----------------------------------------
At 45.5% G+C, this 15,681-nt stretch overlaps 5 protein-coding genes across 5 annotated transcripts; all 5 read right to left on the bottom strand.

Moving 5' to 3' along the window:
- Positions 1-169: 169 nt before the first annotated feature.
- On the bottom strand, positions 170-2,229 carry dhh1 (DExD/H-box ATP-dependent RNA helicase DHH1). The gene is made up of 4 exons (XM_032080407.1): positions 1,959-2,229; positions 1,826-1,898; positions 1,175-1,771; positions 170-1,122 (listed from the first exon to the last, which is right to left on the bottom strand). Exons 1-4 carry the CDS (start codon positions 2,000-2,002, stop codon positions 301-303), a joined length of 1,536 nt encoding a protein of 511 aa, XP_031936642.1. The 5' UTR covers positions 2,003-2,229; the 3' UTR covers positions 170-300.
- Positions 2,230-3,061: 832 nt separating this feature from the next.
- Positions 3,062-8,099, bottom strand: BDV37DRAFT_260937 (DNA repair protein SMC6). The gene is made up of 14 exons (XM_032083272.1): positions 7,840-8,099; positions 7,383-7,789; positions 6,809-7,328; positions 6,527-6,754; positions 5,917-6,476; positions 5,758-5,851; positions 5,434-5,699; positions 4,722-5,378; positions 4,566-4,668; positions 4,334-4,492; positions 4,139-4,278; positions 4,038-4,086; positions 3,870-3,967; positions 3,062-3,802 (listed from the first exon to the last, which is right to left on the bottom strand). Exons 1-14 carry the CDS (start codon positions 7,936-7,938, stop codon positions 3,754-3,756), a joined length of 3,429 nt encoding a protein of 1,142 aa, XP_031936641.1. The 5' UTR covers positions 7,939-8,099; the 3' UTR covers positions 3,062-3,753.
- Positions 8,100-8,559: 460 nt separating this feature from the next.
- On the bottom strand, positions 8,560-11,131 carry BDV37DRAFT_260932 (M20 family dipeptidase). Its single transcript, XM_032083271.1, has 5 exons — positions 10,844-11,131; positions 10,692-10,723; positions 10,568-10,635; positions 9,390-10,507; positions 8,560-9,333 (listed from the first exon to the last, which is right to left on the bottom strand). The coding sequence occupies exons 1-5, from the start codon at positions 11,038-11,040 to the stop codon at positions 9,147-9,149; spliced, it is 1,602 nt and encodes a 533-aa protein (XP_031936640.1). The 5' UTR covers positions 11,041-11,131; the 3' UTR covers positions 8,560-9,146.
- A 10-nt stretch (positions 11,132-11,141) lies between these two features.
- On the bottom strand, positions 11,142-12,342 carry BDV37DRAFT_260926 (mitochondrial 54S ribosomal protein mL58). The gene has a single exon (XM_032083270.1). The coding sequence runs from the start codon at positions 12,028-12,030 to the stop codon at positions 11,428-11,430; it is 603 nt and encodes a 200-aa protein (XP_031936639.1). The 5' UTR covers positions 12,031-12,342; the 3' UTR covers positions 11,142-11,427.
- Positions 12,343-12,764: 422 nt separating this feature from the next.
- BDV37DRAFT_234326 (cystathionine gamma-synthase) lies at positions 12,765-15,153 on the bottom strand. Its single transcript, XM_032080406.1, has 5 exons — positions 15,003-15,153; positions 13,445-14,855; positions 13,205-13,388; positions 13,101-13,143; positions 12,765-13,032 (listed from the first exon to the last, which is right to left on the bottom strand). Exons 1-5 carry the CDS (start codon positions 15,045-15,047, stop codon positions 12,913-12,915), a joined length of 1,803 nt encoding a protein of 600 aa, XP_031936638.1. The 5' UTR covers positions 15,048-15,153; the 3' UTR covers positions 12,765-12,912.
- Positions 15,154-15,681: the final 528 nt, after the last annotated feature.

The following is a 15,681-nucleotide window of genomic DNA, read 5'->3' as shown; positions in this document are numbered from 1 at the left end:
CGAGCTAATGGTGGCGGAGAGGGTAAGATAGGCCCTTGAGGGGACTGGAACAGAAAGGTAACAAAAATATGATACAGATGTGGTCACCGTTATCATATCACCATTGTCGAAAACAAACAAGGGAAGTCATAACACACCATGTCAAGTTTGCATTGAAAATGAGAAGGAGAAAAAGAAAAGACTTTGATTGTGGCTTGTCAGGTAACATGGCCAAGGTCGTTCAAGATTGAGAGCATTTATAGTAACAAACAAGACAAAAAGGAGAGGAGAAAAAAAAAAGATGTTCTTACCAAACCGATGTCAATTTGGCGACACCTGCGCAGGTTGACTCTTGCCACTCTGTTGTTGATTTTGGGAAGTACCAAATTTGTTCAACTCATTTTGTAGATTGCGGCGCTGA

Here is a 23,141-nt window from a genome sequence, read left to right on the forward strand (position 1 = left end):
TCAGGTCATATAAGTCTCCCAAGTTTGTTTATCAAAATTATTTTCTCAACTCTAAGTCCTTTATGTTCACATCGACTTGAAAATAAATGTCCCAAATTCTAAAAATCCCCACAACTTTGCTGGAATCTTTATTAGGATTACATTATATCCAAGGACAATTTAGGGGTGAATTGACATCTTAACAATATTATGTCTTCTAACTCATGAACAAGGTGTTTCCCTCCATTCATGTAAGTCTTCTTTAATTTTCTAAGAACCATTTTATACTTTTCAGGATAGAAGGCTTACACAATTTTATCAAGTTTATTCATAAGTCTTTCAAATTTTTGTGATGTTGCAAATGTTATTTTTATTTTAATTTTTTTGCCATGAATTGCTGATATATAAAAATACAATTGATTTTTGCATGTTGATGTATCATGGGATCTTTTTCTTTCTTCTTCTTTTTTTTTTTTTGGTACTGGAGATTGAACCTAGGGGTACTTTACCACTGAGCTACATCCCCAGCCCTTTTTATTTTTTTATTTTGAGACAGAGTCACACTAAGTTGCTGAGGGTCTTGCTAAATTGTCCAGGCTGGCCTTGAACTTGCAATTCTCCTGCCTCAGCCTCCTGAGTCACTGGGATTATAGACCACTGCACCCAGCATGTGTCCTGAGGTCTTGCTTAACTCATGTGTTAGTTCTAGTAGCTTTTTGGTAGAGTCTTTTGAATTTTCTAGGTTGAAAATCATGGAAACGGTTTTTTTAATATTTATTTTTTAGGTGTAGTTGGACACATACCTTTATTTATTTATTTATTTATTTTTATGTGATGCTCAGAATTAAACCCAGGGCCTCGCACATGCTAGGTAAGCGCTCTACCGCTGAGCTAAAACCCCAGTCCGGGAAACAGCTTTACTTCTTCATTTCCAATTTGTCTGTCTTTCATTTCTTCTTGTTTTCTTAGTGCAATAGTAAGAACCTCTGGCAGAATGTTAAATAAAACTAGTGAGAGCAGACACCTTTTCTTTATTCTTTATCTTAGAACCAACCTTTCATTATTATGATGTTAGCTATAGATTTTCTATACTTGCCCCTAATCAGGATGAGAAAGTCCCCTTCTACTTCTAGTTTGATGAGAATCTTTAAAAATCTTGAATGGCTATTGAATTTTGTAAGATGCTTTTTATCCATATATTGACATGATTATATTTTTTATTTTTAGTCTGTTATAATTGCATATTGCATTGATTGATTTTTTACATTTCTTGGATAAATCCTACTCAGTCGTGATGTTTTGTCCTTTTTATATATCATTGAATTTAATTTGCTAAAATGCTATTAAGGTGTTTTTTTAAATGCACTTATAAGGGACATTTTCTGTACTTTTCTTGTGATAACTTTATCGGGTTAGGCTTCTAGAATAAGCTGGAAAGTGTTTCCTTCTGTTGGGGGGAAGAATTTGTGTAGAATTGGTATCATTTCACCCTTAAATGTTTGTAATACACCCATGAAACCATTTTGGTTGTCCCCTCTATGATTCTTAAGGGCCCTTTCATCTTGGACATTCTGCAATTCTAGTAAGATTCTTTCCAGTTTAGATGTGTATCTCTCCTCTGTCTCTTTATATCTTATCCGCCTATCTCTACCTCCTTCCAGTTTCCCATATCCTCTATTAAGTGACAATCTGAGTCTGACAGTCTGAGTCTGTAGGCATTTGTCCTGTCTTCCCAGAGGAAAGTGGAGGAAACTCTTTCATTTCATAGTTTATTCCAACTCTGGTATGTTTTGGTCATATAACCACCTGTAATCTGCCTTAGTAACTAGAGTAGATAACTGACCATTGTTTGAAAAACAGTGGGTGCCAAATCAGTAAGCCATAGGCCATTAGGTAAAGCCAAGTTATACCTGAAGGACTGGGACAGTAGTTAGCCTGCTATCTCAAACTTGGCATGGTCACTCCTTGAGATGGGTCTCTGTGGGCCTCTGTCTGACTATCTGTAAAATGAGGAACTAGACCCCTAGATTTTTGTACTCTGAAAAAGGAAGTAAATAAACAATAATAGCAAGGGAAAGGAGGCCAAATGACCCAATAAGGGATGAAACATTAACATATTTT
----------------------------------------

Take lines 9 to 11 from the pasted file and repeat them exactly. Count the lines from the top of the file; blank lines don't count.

- A 10-nt stretch (positions 11,132-11,141) lies between these two features.
- On the bottom strand, positions 11,142-12,342 carry BDV37DRAFT_260926 (mitochondrial 54S ribosomal protein mL58). The gene has a single exon (XM_032083270.1). The coding sequence runs from the start codon at positions 12,028-12,030 to the stop codon at positions 11,428-11,430; it is 603 nt and encodes a 200-aa protein (XP_031936639.1). The 5' UTR covers positions 12,031-12,342; the 3' UTR covers positions 11,142-11,427.
- Positions 12,343-12,764: 422 nt separating this feature from the next.